IMF Head: Inequality Will Haunt the 21st Century
Christine Lagarde, the managing director of the International Monetary Fun, said Friday that the world is at a crossroads when discussing goals for economic growth.
“If we’re not careful, the ghosts of the late 19th century could come to haunt us in the 21st,” Lagarde said. The ghosts is she’s talking about are the detrimental effects of inequality. “There’s been a staggering rise in inequality,” she said. “Seven out of 10 people in the world today live in countries where inequality has increased in the last three decades. And yet we know that excessive inequality stops growth, inhibits inclusion, and undermines social capital as well as trust.”
This is not the first time she’s given this warning, but it only becomes more dire with each mention. At a speech in May, Lagarde warned that rising inequality is threatening global financial stability, democracy, and human rights. “One of the leading economic stories of our time is rising income inequality, and the dark shadow it casts across the global economy,” Lagarde said in May.
Income inequality has “reached critical levels,”according to Lagarde’s speech at the start of the autumn meetings of the IMF and the World Bank. “Oxfam recently estimated that the world’s richest 85 individuals control as much wealth as the world’s poorest 3.5 billion people,” she said. “According to the U.S. Federal Reserve, between 2010 and 2013, America’s richest 10% saw their incomes rise by 10%, while the incomes of the poorest 20% fell by 8%.”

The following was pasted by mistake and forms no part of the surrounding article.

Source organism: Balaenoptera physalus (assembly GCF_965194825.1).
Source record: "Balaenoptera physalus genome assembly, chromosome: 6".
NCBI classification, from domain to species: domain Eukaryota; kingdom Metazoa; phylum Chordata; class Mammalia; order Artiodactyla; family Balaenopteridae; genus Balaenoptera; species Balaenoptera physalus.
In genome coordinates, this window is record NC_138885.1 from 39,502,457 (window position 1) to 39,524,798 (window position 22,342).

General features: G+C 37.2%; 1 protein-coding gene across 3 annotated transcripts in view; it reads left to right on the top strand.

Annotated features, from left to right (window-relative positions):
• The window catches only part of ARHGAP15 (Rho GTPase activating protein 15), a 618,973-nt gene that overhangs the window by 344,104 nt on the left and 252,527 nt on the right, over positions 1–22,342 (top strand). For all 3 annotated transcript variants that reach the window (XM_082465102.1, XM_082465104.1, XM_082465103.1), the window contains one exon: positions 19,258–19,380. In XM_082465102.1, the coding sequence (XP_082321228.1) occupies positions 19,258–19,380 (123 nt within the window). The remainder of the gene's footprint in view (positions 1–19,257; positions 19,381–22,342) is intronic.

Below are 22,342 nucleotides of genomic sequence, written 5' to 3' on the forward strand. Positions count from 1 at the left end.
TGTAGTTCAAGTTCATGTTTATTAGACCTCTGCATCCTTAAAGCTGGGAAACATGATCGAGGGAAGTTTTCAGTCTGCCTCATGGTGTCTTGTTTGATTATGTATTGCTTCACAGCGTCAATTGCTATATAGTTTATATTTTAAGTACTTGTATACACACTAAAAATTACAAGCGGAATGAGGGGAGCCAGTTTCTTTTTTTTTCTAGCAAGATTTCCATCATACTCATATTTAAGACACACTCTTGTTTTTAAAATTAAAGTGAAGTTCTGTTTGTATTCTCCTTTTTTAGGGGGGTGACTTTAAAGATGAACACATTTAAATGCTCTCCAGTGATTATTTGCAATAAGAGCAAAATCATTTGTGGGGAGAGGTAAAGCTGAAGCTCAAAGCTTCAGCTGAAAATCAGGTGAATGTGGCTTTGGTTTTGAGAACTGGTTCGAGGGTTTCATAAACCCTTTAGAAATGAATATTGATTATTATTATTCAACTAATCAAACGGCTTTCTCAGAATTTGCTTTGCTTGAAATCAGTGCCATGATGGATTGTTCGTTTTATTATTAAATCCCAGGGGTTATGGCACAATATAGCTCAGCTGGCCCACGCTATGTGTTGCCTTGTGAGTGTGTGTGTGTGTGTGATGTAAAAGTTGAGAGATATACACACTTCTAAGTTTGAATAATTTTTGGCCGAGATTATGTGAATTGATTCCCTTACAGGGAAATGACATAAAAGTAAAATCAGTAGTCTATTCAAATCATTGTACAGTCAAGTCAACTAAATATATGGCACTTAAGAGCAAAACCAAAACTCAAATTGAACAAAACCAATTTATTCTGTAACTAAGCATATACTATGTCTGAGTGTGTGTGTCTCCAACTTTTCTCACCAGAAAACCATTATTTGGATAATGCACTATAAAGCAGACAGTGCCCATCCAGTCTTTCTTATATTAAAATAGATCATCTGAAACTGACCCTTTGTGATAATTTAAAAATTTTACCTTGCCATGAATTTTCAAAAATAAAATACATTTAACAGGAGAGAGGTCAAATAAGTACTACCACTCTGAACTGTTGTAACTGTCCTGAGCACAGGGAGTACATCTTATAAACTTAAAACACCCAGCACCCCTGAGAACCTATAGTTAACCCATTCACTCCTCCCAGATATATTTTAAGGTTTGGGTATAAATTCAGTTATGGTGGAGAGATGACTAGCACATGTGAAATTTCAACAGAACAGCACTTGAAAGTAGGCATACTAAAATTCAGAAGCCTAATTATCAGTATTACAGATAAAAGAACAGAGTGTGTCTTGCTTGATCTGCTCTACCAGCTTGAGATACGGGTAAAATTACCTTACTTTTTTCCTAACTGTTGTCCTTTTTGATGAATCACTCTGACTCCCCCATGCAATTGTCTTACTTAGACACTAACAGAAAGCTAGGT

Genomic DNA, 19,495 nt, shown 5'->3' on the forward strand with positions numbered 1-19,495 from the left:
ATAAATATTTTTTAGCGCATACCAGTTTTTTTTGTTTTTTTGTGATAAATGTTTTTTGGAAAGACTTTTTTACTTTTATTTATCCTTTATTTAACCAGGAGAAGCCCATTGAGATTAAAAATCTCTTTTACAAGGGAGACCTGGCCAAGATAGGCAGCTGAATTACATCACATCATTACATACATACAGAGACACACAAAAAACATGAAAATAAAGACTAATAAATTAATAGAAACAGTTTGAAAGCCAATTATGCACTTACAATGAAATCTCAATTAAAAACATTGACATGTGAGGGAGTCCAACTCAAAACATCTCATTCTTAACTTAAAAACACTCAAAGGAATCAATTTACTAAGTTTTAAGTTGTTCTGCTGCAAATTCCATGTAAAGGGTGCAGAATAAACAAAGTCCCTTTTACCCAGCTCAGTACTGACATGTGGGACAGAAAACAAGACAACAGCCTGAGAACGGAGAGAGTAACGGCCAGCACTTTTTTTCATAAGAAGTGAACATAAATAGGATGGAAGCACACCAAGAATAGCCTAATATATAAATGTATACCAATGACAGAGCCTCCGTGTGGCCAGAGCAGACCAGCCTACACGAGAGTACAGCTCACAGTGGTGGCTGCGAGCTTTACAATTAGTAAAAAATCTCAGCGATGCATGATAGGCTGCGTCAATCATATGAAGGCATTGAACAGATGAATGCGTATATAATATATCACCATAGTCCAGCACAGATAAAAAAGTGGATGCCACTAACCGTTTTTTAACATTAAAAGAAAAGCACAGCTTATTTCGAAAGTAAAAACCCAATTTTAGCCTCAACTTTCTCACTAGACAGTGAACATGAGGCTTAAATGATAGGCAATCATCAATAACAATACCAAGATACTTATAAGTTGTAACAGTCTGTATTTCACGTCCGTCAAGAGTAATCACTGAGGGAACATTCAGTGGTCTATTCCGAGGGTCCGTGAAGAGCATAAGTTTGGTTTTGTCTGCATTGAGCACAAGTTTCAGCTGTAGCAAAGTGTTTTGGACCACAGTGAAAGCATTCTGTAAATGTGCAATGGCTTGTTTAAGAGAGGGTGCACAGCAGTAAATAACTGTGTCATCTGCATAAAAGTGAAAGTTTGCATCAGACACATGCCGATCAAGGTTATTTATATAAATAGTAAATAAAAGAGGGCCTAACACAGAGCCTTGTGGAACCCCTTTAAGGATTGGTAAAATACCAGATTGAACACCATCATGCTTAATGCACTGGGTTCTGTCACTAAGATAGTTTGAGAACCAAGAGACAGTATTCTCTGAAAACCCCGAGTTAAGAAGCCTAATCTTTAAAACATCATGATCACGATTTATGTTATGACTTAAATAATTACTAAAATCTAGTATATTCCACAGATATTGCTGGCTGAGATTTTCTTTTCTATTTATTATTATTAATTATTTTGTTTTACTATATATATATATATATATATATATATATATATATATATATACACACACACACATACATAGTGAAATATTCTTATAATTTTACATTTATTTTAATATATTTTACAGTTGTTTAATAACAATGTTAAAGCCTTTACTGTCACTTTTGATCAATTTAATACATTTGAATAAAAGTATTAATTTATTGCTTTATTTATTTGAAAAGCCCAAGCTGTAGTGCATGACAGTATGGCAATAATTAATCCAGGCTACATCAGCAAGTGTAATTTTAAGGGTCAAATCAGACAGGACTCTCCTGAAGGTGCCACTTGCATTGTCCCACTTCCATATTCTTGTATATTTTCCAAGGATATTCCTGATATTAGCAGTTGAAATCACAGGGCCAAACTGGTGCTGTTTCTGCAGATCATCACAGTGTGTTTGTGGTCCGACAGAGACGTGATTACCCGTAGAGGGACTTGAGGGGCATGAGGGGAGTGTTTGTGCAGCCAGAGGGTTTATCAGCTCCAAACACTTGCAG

Lagarde said the world is in a period of great innovation, but the innovations are not creating enough jobs and, in fact, contributing to inequality instead. “The global economy faces the prospect of prolonged subpar growth, accompanied by high unemployment and rising inequality,” Lagarde said.
This inequality is reflected in the structural reforms Lagarde is calling for and her goal to increase spending on infrastructure projects. Lagarde noted that many countries have obvious infrastructure gaps, such as India, which has 300 million residents who have no access to electricity. “What we’re saying is not investment infrastructure everywhere at any cost, at any rate, at whatever terms. It has to be efficient; it has to respond to a need,” she said.
In its 70th anniversary year, the IMF is unfortunately focusing many of its meetings on slow global economic growth, still reeling from the 2008 recession. Last week, the IMF changed its global economic growth forecast for this year to 3.3 %, lowering it 0.4 percentage points from an earlier projection in April. The fund is estimating that there’s a 40% possibility the Eurozone will face another recession.